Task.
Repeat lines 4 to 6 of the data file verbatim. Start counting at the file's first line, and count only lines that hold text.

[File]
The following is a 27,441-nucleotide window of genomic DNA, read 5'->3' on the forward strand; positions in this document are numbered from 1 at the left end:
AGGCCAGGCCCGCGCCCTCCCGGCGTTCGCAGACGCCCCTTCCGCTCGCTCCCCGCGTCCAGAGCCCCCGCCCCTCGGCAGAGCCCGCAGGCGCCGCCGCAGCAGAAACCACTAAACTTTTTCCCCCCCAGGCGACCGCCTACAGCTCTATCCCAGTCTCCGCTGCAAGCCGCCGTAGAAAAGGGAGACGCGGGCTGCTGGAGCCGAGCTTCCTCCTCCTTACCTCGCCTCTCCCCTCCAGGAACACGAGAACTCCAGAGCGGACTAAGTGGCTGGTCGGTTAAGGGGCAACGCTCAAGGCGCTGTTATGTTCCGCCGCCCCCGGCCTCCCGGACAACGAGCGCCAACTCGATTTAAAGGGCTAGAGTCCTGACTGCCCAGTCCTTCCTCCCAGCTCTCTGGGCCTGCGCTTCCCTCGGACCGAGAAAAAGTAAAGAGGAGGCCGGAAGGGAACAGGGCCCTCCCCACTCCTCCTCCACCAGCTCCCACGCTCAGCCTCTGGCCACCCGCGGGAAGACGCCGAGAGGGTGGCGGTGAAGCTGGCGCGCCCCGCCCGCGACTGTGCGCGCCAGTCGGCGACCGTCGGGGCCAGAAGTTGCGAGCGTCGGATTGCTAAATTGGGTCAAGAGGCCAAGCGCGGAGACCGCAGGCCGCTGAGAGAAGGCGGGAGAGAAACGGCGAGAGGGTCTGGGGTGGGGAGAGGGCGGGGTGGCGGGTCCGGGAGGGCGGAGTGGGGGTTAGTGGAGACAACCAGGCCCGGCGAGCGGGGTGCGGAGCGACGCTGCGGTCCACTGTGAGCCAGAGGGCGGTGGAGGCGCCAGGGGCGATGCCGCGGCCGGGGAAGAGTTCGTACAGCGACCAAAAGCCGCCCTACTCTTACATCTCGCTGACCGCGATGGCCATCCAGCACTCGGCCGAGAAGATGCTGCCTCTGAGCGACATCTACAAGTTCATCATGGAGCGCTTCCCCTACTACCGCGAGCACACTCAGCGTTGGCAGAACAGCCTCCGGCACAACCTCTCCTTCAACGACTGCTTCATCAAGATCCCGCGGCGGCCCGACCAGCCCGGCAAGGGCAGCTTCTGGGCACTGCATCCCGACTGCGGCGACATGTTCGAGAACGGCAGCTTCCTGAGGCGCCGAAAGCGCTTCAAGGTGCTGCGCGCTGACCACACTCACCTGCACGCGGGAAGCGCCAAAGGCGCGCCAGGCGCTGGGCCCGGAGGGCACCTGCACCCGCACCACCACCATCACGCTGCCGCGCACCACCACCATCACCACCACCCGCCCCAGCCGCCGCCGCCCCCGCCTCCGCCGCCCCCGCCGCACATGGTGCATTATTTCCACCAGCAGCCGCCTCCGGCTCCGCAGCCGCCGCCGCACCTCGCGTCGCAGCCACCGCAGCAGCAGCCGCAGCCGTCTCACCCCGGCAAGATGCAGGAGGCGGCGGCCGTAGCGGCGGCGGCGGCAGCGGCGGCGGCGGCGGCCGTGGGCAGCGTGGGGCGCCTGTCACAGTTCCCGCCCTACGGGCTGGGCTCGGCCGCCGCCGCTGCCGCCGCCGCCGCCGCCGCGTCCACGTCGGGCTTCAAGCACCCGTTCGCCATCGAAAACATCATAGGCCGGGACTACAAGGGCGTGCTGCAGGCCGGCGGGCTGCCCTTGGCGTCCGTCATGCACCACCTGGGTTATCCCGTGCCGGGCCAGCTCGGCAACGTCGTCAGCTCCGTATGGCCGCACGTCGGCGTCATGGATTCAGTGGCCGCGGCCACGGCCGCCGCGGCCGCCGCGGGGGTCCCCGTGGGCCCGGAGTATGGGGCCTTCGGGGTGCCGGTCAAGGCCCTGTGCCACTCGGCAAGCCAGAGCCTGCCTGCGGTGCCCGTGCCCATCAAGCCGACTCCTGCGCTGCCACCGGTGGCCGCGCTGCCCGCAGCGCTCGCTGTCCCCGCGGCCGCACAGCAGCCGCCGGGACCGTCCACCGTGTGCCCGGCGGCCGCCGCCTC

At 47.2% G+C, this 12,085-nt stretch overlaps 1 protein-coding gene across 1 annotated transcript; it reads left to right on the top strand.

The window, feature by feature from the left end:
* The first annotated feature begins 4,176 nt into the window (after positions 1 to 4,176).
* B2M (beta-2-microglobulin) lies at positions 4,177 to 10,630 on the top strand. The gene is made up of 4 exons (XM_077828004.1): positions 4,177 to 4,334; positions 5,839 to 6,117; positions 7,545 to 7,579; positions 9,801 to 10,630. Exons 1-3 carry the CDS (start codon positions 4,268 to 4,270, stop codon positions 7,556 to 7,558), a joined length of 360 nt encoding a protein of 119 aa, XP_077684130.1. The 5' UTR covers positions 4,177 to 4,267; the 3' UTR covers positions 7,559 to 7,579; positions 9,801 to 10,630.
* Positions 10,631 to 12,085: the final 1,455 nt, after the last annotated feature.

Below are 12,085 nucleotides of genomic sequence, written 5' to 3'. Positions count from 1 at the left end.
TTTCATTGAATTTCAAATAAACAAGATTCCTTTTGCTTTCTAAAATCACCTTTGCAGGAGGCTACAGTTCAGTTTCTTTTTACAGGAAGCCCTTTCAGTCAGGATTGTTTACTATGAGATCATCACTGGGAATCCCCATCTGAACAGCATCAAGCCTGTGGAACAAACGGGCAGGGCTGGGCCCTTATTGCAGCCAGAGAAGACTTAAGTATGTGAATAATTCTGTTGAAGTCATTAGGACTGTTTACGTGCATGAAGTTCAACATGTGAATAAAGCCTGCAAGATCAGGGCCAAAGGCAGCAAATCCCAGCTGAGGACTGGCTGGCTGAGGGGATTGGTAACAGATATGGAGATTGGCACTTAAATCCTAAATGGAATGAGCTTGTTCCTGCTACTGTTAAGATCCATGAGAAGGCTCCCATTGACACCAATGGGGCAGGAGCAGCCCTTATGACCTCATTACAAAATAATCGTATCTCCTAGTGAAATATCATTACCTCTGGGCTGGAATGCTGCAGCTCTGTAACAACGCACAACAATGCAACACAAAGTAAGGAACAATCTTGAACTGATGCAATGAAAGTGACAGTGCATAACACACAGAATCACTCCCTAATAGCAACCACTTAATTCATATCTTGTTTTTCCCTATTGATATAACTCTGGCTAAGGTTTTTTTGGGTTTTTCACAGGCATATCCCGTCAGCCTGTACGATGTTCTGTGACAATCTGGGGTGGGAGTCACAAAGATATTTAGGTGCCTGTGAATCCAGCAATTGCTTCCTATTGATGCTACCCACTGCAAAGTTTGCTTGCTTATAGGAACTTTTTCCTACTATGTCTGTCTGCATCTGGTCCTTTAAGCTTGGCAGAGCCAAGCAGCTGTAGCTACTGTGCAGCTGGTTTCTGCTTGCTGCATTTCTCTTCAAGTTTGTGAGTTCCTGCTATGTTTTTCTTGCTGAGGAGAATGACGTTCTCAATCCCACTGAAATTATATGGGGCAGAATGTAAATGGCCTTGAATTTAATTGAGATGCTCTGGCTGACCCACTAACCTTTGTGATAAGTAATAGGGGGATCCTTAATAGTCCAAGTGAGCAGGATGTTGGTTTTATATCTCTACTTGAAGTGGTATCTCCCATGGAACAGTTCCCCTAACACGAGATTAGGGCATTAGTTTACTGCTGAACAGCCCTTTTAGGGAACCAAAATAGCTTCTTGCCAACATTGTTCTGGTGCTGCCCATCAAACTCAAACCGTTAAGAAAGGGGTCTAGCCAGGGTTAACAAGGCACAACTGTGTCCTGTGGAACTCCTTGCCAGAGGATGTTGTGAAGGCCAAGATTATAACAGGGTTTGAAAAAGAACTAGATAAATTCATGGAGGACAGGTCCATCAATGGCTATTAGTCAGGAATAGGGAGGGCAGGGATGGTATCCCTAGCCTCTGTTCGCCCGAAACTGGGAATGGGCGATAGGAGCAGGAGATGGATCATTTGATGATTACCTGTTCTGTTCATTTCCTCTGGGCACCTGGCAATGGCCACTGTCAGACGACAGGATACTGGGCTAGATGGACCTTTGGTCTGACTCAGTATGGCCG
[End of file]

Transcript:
The window, feature by feature from the left end:
* The first annotated feature begins 4,176 nt into the window (after positions 1 to 4,176).
* B2M (beta-2-microglobulin) lies at positions 4,177 to 10,630 on the top strand. The gene is made up of 4 exons (XM_077828004.1): positions 4,177 to 4,334; positions 5,839 to 6,117; positions 7,545 to 7,579; positions 9,801 to 10,630. Exons 1-3 carry the CDS (start codon positions 4,268 to 4,270, stop codon positions 7,556 to 7,558), a joined length of 360 nt encoding a protein of 119 aa, XP_077684130.1. The 5' UTR covers positions 4,177 to 4,267; the 3' UTR covers positions 7,559 to 7,579; positions 9,801 to 10,630.